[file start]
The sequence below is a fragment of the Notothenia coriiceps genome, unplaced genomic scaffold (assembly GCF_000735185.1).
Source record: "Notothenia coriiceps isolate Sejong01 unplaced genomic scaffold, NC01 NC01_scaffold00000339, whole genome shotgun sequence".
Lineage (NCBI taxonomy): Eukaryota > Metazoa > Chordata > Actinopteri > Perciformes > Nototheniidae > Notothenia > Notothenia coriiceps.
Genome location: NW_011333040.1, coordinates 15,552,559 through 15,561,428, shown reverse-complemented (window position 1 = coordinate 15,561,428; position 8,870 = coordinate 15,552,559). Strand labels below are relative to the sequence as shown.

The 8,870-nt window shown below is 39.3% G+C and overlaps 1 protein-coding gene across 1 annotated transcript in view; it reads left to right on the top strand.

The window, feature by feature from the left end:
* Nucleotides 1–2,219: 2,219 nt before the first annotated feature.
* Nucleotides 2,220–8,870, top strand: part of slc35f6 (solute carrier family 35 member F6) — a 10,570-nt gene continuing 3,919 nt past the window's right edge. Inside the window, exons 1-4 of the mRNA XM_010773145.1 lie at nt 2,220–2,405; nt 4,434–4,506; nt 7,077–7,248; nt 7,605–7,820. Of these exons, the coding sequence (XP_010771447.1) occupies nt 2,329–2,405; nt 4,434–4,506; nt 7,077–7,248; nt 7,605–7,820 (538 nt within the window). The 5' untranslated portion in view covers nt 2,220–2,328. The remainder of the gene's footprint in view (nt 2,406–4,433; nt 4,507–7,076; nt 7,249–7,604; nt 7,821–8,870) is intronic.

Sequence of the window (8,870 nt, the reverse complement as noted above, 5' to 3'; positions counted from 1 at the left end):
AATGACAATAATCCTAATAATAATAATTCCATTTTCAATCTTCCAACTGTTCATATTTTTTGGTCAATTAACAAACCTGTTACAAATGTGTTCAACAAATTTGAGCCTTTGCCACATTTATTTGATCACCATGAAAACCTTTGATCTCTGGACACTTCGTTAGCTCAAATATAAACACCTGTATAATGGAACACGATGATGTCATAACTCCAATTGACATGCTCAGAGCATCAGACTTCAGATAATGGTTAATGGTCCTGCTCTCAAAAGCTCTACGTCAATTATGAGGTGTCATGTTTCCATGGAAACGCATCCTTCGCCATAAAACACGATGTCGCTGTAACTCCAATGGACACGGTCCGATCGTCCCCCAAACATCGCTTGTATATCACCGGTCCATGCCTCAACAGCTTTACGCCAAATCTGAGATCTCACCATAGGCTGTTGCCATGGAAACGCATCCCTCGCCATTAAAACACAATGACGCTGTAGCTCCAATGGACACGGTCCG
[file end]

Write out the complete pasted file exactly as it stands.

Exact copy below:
The sequence below is a fragment of the Notothenia coriiceps genome, unplaced genomic scaffold (assembly GCF_000735185.1).
Source record: "Notothenia coriiceps isolate Sejong01 unplaced genomic scaffold, NC01 NC01_scaffold00000339, whole genome shotgun sequence".
Lineage (NCBI taxonomy): Eukaryota > Metazoa > Chordata > Actinopteri > Perciformes > Nototheniidae > Notothenia > Notothenia coriiceps.
Genome location: NW_011333040.1, coordinates 15,552,559 through 15,561,428, shown reverse-complemented (window position 1 = coordinate 15,561,428; position 8,870 = coordinate 15,552,559). Strand labels below are relative to the sequence as shown.

The 8,870-nt window shown below is 39.3% G+C and overlaps 1 protein-coding gene across 1 annotated transcript in view; it reads left to right on the top strand.

The window, feature by feature from the left end:
* Nucleotides 1–2,219: 2,219 nt before the first annotated feature.
* Nucleotides 2,220–8,870, top strand: part of slc35f6 (solute carrier family 35 member F6) — a 10,570-nt gene continuing 3,919 nt past the window's right edge. Inside the window, exons 1-4 of the mRNA XM_010773145.1 lie at nt 2,220–2,405; nt 4,434–4,506; nt 7,077–7,248; nt 7,605–7,820. Of these exons, the coding sequence (XP_010771447.1) occupies nt 2,329–2,405; nt 4,434–4,506; nt 7,077–7,248; nt 7,605–7,820 (538 nt within the window). The 5' untranslated portion in view covers nt 2,220–2,328. The remainder of the gene's footprint in view (nt 2,406–4,433; nt 4,507–7,076; nt 7,249–7,604; nt 7,821–8,870) is intronic.

Sequence of the window (8,870 nt, the reverse complement as noted above, 5' to 3'; positions counted from 1 at the left end):
AATGACAATAATCCTAATAATAATAATTCCATTTTCAATCTTCCAACTGTTCATATTTTTTGGTCAATTAACAAACCTGTTACAAATGTGTTCAACAAATTTGAGCCTTTGCCACATTTATTTGATCACCATGAAAACCTTTGATCTCTGGACACTTCGTTAGCTCAAATATAAACACCTGTATAATGGAACACGATGATGTCATAACTCCAATTGACATGCTCAGAGCATCAGACTTCAGATAATGGTTAATGGTCCTGCTCTCAAAAGCTCTACGTCAATTATGAGGTGTCATGTTTCCATGGAAACGCATCCTTCGCCATAAAACACGATGTCGCTGTAACTCCAATGGACACGGTCCGATCGTCCCCCAAACATCGCTTGTATATCACCGGTCCATGCCTCAACAGCTTTACGCCAAATCTGAGATCTCACCATAGGCTGTTGCCATGGAAACGCATCCCTCGCCATTAAAACACAATGACGCTGTAGCTCCAATGGACACGGTCCG